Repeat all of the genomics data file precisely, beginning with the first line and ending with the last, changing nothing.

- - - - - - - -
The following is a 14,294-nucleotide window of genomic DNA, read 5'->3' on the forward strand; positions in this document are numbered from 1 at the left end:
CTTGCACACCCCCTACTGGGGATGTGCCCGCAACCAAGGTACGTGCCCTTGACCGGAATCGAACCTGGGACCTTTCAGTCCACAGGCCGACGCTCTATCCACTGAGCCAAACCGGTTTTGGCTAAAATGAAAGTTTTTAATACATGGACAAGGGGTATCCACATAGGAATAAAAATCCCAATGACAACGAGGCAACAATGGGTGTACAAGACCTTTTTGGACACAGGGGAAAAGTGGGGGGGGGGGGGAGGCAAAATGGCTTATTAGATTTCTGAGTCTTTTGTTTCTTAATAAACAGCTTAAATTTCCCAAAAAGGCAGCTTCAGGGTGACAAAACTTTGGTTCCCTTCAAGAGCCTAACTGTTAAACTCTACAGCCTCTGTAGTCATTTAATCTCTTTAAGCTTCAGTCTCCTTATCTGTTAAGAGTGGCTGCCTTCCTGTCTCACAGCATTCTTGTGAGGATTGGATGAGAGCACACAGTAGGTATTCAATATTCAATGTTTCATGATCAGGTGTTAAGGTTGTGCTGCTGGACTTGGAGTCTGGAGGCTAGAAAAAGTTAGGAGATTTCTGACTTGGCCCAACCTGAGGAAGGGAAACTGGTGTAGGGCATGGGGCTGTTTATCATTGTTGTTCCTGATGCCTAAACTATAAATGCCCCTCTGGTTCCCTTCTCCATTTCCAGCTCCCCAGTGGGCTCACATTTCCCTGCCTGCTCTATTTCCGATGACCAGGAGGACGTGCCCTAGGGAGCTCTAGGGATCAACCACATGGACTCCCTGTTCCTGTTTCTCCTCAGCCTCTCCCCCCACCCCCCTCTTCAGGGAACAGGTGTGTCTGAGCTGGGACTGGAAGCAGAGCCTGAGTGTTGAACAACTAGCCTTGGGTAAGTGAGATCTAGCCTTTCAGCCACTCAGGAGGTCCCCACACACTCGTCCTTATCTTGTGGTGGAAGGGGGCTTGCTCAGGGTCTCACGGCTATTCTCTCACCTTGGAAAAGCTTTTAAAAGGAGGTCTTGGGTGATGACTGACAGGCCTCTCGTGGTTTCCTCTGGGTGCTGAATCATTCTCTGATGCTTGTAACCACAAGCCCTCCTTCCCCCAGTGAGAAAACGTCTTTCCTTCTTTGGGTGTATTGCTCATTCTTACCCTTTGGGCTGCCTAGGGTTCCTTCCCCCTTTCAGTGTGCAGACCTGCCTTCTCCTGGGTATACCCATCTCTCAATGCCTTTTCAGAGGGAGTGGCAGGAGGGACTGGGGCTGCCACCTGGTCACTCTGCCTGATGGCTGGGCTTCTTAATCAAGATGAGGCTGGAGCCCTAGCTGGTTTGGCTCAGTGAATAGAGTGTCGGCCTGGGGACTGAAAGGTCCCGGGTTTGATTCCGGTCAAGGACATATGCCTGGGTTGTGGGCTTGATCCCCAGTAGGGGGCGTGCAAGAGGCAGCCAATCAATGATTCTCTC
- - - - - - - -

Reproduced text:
The following is a 14,294-nucleotide window of genomic DNA, read 5'->3' on the forward strand; positions in this document are numbered from 1 at the left end:
CTTGCACACCCCCTACTGGGGATGTGCCCGCAACCAAGGTACGTGCCCTTGACCGGAATCGAACCTGGGACCTTTCAGTCCACAGGCCGACGCTCTATCCACTGAGCCAAACCGGTTTTGGCTAAAATGAAAGTTTTTAATACATGGACAAGGGGTATCCACATAGGAATAAAAATCCCAATGACAACGAGGCAACAATGGGTGTACAAGACCTTTTTGGACACAGGGGAAAAGTGGGGGGGGGGGGGAGGCAAAATGGCTTATTAGATTTCTGAGTCTTTTGTTTCTTAATAAACAGCTTAAATTTCCCAAAAAGGCAGCTTCAGGGTGACAAAACTTTGGTTCCCTTCAAGAGCCTAACTGTTAAACTCTACAGCCTCTGTAGTCATTTAATCTCTTTAAGCTTCAGTCTCCTTATCTGTTAAGAGTGGCTGCCTTCCTGTCTCACAGCATTCTTGTGAGGATTGGATGAGAGCACACAGTAGGTATTCAATATTCAATGTTTCATGATCAGGTGTTAAGGTTGTGCTGCTGGACTTGGAGTCTGGAGGCTAGAAAAAGTTAGGAGATTTCTGACTTGGCCCAACCTGAGGAAGGGAAACTGGTGTAGGGCATGGGGCTGTTTATCATTGTTGTTCCTGATGCCTAAACTATAAATGCCCCTCTGGTTCCCTTCTCCATTTCCAGCTCCCCAGTGGGCTCACATTTCCCTGCCTGCTCTATTTCCGATGACCAGGAGGACGTGCCCTAGGGAGCTCTAGGGATCAACCACATGGACTCCCTGTTCCTGTTTCTCCTCAGCCTCTCCCCCCACCCCCCTCTTCAGGGAACAGGTGTGTCTGAGCTGGGACTGGAAGCAGAGCCTGAGTGTTGAACAACTAGCCTTGGGTAAGTGAGATCTAGCCTTTCAGCCACTCAGGAGGTCCCCACACACTCGTCCTTATCTTGTGGTGGAAGGGGGCTTGCTCAGGGTCTCACGGCTATTCTCTCACCTTGGAAAAGCTTTTAAAAGGAGGTCTTGGGTGATGACTGACAGGCCTCTCGTGGTTTCCTCTGGGTGCTGAATCATTCTCTGATGCTTGTAACCACAAGCCCTCCTTCCCCCAGTGAGAAAACGTCTTTCCTTCTTTGGGTGTATTGCTCATTCTTACCCTTTGGGCTGCCTAGGGTTCCTTCCCCCTTTCAGTGTGCAGACCTGCCTTCTCCTGGGTATACCCATCTCTCAATGCCTTTTCAGAGGGAGTGGCAGGAGGGACTGGGGCTGCCACCTGGTCACTCTGCCTGATGGCTGGGCTTCTTAATCAAGATGAGGCTGGAGCCCTAGCTGGTTTGGCTCAGTGAATAGAGTGTCGGCCTGGGGACTGAAAGGTCCCGGGTTTGATTCCGGTCAAGGACATATGCCTGGGTTGTGGGCTTGATCCCCAGTAGGGGGCGTGCAAGAGGCAGCCAATCAATGATTCTCTC